May 17, 2013 § Leave a comment
Courtesy of Serious Eats. Good SCI-TECH example here, clearly tortilla chips behave more like concrete than like steel. Worth an experiment or two if you can afford the carbs and dry cleaning involved…
May 16, 2013 § Leave a comment
Printer’s Row Lit Fest has finalized their calendar, and it looks like I’ll be talking about Chicago Skyscrapers with Gary Johnson, president of the Chicago History Museum on Sunday, June 9th from 1:30-2:15 in the University Center/Loop Room. Lit Fest tickets required, details here. I’m also tentatively scheduled to appear at the University of Illinois Press’ booth at the New York Book Expo on May 30th, time to be determined. Pleased to be a part of both events…!
May 15, 2013 § 2 Comments
With the erection of the spire atop One World Trade, the press is abuzz that there’s a new “tallest building in the United States/North America, Western Hemisphere.” And the implication is that Chicago has, after nearly forty years, relinquished the title back to its rightful owner…
This, of course, is a never ending discussion, and the Council for Tall Buildings and Urban Habitats will make the “official” ruling later this month. CTBUH has a number of agreed upon criteria by which they judge such things, including a very fine distinction between “architectural top,” which is not supposed to include extraneous antennas, “highest occupied floor,” and “height to tip,” which includes things like “spires” that are intrinsic to the building’s structure.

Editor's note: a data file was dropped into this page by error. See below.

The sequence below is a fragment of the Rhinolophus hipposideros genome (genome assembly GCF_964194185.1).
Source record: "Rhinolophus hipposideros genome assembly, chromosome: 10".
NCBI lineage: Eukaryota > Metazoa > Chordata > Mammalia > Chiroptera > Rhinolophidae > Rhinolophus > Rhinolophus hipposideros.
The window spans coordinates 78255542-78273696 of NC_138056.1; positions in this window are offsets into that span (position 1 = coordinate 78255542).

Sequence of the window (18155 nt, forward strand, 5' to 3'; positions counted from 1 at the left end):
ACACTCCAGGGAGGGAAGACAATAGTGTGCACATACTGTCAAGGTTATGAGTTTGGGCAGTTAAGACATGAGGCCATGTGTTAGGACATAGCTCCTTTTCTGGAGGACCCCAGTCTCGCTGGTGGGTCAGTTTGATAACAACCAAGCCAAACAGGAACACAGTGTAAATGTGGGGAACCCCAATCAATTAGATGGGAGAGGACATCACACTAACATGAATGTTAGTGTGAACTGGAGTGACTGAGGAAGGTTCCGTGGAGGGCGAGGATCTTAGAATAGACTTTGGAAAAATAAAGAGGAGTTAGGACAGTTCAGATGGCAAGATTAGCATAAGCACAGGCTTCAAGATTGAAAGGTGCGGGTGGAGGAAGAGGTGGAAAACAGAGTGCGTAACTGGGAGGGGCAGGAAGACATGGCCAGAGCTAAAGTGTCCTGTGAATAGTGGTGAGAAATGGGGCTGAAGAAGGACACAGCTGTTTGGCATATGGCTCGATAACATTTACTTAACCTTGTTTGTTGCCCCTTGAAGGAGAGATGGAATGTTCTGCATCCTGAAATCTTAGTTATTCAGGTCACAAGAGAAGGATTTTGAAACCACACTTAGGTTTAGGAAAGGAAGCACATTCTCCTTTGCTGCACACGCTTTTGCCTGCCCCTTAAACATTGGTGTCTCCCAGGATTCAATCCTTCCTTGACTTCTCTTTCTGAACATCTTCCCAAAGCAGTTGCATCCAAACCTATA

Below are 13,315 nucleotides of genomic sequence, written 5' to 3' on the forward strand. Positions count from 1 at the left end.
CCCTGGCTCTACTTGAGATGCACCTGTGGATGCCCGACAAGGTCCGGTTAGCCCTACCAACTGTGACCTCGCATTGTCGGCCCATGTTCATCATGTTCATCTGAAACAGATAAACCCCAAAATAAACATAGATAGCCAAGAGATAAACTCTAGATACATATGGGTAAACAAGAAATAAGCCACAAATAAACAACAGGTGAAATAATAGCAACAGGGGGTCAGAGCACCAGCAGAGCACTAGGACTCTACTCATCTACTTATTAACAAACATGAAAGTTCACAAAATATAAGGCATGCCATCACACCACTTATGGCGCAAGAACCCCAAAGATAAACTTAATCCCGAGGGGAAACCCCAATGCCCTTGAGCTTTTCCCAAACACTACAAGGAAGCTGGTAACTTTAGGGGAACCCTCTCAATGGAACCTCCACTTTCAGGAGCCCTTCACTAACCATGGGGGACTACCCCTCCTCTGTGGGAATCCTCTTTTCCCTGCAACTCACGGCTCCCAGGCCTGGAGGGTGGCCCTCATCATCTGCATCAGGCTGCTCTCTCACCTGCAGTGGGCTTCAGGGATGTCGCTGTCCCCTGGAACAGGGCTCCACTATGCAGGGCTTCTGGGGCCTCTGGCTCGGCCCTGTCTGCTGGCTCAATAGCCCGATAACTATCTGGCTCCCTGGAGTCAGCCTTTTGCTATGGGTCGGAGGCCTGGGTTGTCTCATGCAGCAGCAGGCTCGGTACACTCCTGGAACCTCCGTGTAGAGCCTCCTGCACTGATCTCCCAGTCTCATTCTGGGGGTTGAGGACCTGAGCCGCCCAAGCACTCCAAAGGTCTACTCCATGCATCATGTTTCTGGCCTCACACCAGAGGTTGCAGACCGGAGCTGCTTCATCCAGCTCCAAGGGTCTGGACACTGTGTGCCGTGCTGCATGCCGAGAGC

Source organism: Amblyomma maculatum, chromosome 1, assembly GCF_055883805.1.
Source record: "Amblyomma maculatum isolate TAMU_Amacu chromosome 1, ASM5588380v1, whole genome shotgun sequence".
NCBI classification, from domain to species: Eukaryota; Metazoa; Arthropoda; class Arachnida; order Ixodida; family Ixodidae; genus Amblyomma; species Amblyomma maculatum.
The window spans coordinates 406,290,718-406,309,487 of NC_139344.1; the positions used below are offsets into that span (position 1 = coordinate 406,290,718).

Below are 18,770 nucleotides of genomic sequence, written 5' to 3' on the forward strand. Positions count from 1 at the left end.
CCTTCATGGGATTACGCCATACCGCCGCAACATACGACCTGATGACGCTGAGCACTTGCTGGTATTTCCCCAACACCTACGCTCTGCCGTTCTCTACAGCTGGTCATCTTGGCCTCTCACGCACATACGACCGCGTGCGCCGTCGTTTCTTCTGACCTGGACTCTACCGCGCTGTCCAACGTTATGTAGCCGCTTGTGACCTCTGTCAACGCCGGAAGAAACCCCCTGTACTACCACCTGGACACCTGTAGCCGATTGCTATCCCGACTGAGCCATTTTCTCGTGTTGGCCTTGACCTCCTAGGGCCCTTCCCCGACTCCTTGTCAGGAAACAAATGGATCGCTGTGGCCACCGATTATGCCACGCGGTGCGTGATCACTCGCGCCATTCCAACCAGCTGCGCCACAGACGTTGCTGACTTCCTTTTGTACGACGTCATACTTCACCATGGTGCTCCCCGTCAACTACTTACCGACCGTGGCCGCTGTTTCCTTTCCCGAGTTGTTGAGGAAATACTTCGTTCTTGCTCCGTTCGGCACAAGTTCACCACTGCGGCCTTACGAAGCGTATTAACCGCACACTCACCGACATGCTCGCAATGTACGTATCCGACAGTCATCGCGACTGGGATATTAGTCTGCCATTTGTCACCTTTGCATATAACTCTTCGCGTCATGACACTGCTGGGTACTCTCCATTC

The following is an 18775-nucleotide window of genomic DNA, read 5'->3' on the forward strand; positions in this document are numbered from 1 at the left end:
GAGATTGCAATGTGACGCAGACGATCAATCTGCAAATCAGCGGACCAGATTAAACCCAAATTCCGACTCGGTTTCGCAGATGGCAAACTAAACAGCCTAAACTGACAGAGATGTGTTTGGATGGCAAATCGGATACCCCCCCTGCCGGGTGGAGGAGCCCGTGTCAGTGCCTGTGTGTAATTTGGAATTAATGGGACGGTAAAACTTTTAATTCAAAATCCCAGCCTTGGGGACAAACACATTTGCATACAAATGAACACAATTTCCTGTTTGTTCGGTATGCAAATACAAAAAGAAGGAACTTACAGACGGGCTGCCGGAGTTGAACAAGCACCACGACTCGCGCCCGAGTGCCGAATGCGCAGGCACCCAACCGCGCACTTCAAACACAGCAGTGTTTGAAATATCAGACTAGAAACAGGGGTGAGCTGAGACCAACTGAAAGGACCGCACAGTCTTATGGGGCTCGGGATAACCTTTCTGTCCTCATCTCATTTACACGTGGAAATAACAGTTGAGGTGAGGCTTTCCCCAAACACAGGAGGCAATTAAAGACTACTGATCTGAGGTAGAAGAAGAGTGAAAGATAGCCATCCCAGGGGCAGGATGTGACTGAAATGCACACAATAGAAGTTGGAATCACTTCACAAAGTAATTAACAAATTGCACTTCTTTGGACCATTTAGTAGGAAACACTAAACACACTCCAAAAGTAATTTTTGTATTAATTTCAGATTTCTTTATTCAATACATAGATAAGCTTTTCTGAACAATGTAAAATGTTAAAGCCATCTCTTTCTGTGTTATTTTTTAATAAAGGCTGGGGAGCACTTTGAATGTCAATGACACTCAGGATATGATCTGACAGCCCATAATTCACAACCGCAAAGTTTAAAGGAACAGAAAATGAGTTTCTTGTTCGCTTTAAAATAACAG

For comparison, I’ve drawn up a fairly crude diagram to the left, there, showing the key heights of One World Trade and Sears. One World Trade’s claim rests entirely on whether you call its pointy thing an antenna or a spire–if it’s the latter, then sure, we have a new winner and North American champion. But here’s the thing: all of this week’s press coverage focused on the craning in to place of the 408-foot “spire,” in other words, an element that was simply bolted on to the building’s structure. The CTBUH criteria oddly say that it doesn’t count as a “spire” if it consists of “functional-technical equipment,” and as the Times points out, One World Trade’s “spire” may actually be an “antenna” anyway because of its lack of architectural cladding. (Interestingly, no matter what it is, the structure was designed in part by Kenneth Snelson, who’s widely credited with inspiring Bucky Fuller to take up tensegrity as a project…)
No matter how the CTBUH rules, from the profile I’d say this doesn’t pass the squint test. If you look at the architectural structures, and not the pointy things stuck onto them, any Chicagoan would agree that Sears is still #1. And yes, it’s still called Sears by most of us.
No doubt this will come up in the APTWGLC/CHSA skyscraper symposium on 22 June…
May 10, 2013 § Leave a comment
Pleased to share the attached–the Western Great Lakes chapter of the Association for Preservation Technology, in conjunction with the Construction History Society of America, is sponsoring an afternoon-long symposium on historic skyscrapers on June 22 at the Leroy Neiman Center, the School of the Art Institute’s new student center at 37 S. Wabash. There will be two sessions–one on current preservation projects, and the other, later one will be a debate between myself and Construction History superstars (?) Don Friedman, of Old Structures in New York, and Meghan Elliott, of PreservationWorks in Minneapolis. We’ll be debating the origins of the tall building construction, and which city can claim the mantle of “home of the skyscraper.” Promises to be a steel-cage-match showdown, full of terra cotta and steel details, discussion of how you really measure a tall building, and random swipes at the Mets. Social hour to follow, hope to see a truly partisan crowd there! More details as they’re confirmed at: http://www.aptwglc.com/2013symposium.htm